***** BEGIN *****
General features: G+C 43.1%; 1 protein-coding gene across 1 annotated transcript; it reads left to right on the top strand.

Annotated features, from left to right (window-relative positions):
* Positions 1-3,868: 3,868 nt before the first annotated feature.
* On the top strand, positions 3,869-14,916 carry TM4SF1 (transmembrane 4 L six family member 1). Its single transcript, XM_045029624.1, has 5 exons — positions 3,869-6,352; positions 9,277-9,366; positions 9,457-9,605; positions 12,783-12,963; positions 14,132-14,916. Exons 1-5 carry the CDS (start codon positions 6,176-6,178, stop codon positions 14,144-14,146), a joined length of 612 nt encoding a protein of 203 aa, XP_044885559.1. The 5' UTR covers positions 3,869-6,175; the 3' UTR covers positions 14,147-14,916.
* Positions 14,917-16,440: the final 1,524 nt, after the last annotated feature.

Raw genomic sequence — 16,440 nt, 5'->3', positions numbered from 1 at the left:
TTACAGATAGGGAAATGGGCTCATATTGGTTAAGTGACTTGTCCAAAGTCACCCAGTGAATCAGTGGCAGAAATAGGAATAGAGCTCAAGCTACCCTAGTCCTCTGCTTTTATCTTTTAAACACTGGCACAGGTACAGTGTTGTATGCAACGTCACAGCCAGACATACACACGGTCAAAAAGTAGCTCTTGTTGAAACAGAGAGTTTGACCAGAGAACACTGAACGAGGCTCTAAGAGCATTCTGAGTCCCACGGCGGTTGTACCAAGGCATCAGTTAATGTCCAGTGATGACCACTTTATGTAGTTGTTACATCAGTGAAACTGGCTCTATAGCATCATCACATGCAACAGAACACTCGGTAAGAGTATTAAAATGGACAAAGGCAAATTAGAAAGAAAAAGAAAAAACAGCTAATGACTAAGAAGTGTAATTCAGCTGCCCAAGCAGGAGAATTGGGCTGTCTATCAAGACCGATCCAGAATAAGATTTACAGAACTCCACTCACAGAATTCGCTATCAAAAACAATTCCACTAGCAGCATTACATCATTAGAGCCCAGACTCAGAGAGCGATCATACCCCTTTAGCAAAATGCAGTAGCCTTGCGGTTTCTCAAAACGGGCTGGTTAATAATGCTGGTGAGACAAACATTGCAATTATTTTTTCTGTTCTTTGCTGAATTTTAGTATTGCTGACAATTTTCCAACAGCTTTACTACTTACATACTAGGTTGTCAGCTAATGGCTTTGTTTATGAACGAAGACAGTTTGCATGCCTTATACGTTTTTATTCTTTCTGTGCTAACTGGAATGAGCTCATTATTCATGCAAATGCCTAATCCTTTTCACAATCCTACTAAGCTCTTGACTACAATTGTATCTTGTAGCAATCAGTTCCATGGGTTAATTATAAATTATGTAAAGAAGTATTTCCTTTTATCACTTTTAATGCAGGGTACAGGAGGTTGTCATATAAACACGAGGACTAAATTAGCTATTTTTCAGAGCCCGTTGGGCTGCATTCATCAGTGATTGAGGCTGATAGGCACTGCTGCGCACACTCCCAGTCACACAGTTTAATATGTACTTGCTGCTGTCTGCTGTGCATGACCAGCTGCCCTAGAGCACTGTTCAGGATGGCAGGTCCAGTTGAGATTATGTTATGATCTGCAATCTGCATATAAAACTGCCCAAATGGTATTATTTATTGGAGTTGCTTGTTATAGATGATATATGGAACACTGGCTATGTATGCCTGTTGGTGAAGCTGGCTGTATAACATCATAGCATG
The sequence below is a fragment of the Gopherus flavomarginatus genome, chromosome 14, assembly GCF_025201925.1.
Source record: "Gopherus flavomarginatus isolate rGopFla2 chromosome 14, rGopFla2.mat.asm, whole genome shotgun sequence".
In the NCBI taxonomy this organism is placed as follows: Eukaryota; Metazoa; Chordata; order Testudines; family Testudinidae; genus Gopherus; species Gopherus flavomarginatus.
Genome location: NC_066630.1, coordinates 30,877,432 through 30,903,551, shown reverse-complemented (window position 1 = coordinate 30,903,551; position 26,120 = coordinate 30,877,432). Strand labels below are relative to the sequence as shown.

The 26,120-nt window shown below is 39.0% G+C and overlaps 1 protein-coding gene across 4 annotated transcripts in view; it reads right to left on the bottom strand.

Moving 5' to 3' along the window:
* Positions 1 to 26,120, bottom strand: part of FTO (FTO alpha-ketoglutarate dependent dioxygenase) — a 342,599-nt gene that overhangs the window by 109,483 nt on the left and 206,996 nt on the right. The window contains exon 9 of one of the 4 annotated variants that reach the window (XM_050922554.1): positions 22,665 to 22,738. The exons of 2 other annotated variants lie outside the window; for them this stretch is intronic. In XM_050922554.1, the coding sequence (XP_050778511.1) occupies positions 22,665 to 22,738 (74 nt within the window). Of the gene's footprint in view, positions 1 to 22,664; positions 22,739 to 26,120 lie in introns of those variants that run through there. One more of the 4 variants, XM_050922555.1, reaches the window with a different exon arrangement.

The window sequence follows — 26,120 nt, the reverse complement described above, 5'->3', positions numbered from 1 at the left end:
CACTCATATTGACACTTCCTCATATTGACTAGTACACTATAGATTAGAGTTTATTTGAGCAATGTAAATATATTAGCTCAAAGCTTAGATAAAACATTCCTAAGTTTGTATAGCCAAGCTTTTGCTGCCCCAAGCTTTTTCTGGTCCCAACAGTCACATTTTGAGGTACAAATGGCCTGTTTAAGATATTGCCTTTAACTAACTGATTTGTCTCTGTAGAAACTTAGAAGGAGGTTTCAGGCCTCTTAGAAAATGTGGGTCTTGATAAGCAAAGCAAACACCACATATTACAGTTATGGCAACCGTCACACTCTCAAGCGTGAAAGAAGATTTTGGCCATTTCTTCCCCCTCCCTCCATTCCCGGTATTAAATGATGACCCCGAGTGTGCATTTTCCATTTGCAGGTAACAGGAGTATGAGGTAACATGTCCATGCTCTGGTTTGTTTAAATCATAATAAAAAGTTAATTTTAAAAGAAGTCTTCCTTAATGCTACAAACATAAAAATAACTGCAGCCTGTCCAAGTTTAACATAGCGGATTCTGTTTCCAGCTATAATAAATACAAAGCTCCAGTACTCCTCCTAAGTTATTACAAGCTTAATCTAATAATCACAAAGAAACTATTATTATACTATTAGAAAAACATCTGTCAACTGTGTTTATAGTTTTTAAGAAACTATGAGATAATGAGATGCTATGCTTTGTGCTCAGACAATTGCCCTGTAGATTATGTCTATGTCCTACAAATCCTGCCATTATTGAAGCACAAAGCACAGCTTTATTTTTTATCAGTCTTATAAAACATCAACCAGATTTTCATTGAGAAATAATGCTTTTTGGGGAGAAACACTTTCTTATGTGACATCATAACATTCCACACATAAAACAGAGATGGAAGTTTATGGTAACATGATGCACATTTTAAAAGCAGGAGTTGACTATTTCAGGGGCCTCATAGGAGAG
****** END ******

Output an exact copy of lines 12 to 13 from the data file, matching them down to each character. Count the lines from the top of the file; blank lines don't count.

The 26,120-nt window shown below is 39.0% G+C and overlaps 1 protein-coding gene across 4 annotated transcripts in view; it reads right to left on the bottom strand.

Moving 5' to 3' along the window: